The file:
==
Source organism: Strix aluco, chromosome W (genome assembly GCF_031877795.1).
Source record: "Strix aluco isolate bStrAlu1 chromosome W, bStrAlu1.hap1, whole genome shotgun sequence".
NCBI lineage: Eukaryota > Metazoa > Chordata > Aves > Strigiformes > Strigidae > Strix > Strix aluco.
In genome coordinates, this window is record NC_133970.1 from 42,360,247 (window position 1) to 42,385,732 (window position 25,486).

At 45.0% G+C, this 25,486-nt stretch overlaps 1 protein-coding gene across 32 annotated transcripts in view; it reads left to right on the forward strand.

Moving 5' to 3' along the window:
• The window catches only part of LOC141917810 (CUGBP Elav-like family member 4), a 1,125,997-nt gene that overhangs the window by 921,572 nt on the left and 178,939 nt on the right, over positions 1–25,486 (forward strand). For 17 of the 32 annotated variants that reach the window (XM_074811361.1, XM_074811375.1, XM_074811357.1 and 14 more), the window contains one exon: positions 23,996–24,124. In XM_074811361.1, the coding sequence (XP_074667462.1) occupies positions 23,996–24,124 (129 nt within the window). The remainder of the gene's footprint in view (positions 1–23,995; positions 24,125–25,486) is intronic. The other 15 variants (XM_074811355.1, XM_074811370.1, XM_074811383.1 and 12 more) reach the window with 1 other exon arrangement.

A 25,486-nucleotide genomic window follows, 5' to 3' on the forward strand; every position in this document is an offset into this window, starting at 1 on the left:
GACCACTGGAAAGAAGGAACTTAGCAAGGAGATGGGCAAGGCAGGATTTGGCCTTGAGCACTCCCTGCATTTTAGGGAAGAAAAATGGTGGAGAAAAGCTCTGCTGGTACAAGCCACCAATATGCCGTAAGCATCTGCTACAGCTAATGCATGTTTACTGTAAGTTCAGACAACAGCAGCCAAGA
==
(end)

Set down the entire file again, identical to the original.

Source organism: Strix aluco, chromosome W (genome assembly GCF_031877795.1).
Source record: "Strix aluco isolate bStrAlu1 chromosome W, bStrAlu1.hap1, whole genome shotgun sequence".
NCBI lineage: Eukaryota > Metazoa > Chordata > Aves > Strigiformes > Strigidae > Strix > Strix aluco.
In genome coordinates, this window is record NC_133970.1 from 42,360,247 (window position 1) to 42,385,732 (window position 25,486).

At 45.0% G+C, this 25,486-nt stretch overlaps 1 protein-coding gene across 32 annotated transcripts in view; it reads left to right on the forward strand.

Moving 5' to 3' along the window:
• The window catches only part of LOC141917810 (CUGBP Elav-like family member 4), a 1,125,997-nt gene that overhangs the window by 921,572 nt on the left and 178,939 nt on the right, over positions 1–25,486 (forward strand). For 17 of the 32 annotated variants that reach the window (XM_074811361.1, XM_074811375.1, XM_074811357.1 and 14 more), the window contains one exon: positions 23,996–24,124. In XM_074811361.1, the coding sequence (XP_074667462.1) occupies positions 23,996–24,124 (129 nt within the window). The remainder of the gene's footprint in view (positions 1–23,995; positions 24,125–25,486) is intronic. The other 15 variants (XM_074811355.1, XM_074811370.1, XM_074811383.1 and 12 more) reach the window with 1 other exon arrangement.

A 25,486-nucleotide genomic window follows, 5' to 3' on the forward strand; every position in this document is an offset into this window, starting at 1 on the left:
GACCACTGGAAAGAAGGAACTTAGCAAGGAGATGGGCAAGGCAGGATTTGGCCTTGAGCACTCCCTGCATTTTAGGGAAGAAAAATGGTGGAGAAAAGCTCTGCTGGTACAAGCCACCAATATGCCGTAAGCATCTGCTACAGCTAATGCATGTTTACTGTAAGTTCAGACAACAGCAGCCAAGA